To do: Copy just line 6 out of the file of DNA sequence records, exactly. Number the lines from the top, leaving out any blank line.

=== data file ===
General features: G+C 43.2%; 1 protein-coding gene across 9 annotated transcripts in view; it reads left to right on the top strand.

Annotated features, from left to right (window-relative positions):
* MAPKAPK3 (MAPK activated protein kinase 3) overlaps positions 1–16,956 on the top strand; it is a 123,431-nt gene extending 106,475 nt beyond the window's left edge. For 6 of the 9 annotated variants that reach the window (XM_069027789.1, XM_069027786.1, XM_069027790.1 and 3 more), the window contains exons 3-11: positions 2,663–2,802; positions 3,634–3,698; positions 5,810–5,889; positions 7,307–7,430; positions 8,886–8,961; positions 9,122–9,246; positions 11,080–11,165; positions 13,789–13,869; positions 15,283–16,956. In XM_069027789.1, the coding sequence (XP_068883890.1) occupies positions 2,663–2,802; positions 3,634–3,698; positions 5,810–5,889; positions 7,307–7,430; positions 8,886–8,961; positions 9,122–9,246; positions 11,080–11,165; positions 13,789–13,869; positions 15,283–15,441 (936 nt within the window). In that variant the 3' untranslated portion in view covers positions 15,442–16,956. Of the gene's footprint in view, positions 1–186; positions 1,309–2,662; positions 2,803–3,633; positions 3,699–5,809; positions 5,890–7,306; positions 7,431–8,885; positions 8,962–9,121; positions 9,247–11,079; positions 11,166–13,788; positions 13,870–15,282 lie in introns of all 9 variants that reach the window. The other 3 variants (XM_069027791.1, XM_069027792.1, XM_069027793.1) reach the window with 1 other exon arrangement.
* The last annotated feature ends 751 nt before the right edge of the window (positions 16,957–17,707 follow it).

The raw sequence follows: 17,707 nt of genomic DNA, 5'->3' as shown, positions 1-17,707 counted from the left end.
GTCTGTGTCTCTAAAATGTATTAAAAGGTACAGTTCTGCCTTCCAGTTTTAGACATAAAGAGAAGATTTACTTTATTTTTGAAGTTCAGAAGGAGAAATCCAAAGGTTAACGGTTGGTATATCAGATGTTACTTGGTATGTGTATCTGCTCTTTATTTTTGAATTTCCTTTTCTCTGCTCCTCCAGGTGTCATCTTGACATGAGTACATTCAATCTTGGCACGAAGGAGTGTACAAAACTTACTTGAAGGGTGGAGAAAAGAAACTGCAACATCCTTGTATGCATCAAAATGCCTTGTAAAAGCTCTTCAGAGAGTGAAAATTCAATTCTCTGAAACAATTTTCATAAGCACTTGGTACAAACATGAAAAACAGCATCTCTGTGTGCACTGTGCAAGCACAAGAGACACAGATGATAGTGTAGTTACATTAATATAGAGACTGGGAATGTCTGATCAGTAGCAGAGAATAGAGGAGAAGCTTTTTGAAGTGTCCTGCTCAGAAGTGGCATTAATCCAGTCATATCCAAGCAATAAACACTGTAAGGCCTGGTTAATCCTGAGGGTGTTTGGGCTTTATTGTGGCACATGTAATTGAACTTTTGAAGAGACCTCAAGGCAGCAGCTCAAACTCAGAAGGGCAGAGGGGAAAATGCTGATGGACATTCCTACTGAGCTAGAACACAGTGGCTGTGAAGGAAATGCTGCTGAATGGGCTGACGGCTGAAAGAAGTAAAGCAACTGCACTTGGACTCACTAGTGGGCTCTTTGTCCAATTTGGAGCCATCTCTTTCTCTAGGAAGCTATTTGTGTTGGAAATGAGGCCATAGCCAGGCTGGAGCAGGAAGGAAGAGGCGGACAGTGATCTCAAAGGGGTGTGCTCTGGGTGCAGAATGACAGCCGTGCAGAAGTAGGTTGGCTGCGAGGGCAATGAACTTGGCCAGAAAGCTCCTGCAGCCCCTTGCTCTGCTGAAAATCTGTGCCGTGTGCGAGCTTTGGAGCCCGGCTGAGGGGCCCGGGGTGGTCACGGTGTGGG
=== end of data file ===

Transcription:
GTCTGTGTCTCTAAAATGTATTAAAAGGTACAGTTCTGCCTTCCAGTTTTAGACATAAAGAGAAGATTTACTTTATTTTTGAAGTTCAGAAGGAGAAATCCAAAGGTTAACGGTTGGTATATCAGATGTTACTTGGTATGTGTATCTGCTCTTTATTTTTGAATTTCCTTTTCTCTGCTCCTCCAGGTGTCATCTTGACATGAGTACATTCAATCTTGGCACGAAGGAGTGTACAAAACTTACTTGAAGGGTGGAGAAAAGAAACTGCAACATCCTTGTATGCATCAAAATGCCTTGTAAAAGCTCTTCAGAGAGTGAAAATTCAATTCTCTGAAACAATTTTCATAAGCACTTGGTACAAACATGAAAAACAGCATCTCTGTGTGCACTGTGCAAGCACAAGAGACACAGATGATAGTGTAGTTACATTAATATAGAGACTGGGAATGTCTGATCAGTAGCAGAGAATAGAGGAGAAGCTTTTTGAAGTGTCCTGCTCAGAAGTGGCATTAATCCAGTCATATCCAAGCAATAAACACTGTAAGGCCTGGTTAATCCTGAGGGTGTTTGGGCTTTATTGTGGCACATGTAATTGAACTTTTGAAGAGACCTCAAGGCAGCAGCTCAAACTCAGAAGGGCAGAGGGGAAAATGCTGATGGACATTCCTACTGAGCTAGAACACAGTGGCTGTGAAGGAAATGCTGCTGAATGGGCTGACGGCTGAAAGAAGTAAAGCAACTGCACTTGGACTCACTAGTGGGCTCTTTGTCCAATTTGGAGCCATCTCTTTCTCTAGGAAGCTATTTGTGTTGGAAATGAGGCCATAGCCAGGCTGGAGCAGGAAGGAAGAGGCGGACAGTGATCTCAAAGGGGTGTGCTCTGGGTGCAGAATGACAGCCGTGCAGAAGTAGGTTGGCTGCGAGGGCAATGAACTTGGCCAGAAAGCTCCTGCAGCCCCTTGCTCTGCTGAAAATCTGTGCCGTGTGCGAGCTTTGGAGCCCGGCTGAGGGGCCCGGGGTGGTCACGGTGTGGG